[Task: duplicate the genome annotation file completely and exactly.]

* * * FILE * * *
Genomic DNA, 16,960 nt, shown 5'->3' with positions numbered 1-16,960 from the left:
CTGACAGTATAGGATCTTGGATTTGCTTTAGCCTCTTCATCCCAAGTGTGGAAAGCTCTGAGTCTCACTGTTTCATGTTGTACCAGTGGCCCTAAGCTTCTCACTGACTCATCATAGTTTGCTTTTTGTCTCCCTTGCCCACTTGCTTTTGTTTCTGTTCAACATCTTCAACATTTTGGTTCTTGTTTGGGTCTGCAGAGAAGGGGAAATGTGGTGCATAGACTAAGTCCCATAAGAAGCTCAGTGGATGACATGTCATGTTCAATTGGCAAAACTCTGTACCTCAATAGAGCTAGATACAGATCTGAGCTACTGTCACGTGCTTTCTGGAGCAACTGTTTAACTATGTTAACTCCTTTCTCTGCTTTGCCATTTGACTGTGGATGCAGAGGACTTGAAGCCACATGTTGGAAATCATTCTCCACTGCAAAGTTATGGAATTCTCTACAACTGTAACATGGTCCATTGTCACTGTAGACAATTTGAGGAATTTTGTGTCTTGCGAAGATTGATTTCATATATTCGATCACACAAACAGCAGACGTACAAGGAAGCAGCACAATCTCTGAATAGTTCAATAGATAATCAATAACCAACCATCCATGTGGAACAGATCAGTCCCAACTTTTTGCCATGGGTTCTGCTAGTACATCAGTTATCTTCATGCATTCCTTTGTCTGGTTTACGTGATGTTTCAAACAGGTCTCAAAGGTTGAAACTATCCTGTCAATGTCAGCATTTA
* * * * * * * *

Genomic DNA, 16,960 nt, shown 5'->3' with positions numbered 1-16,960 from the left:
CTGACAGTATAGGATCTTGGATTTGCTTTAGCCTCTTCATCCCAAGTGTGGAAAGCTCTGAGTCTCACTGTTTCATGTTGTACCAGTGGCCCTAAGCTTCTCACTGACTCATCATAGTTTGCTTTTTGTCTCCCTTGCCCACTTGCTTTTGTTTCTGTTCAACATCTTCAACATTTTGGTTCTTGTTTGGGTCTGCAGAGAAGGGGAAATGTGGTGCATAGACTAAGTCCCATAAGAAGCTCAGTGGATGACATGTCATGTTCAATTGGCAAAACTCTGTACCTCAATAGAGCTAGATACAGATCTGAGCTACTGTCACGTGCTTTCTGGAGCAACTGTTTAACTATGTTAACTCCTTTCTCTGCTTTGCCATTTGACTGTGGATGCAGAGGACTTGAAGCCACATGTTGGAAATCATTCTCCACTGCAAAGTTATGGAATTCTCTACAACTGTAACATGGTCCATTGTCACTGTAGACAATTTGAGGAATTTTGTGTCTTGCGAAGATTGATTTCATATATTCGATCACACAAACAGCAGACGTACAAGGAAGCAGCACAATCTCTGAATAGTTCAATAGATAATCAATAACCAACCATCCATGTGGAACAGATCAGTCCCAACTTTTTGCCATGGGTTCTGCTAGTACATCAGTTATCTTCATGCATTCCTTTGTCTGGTTTACGTGATGTTTCAAACAGGTCTCAAAGGTTGAAACTATCCTGTCAATGTCAGCATTTA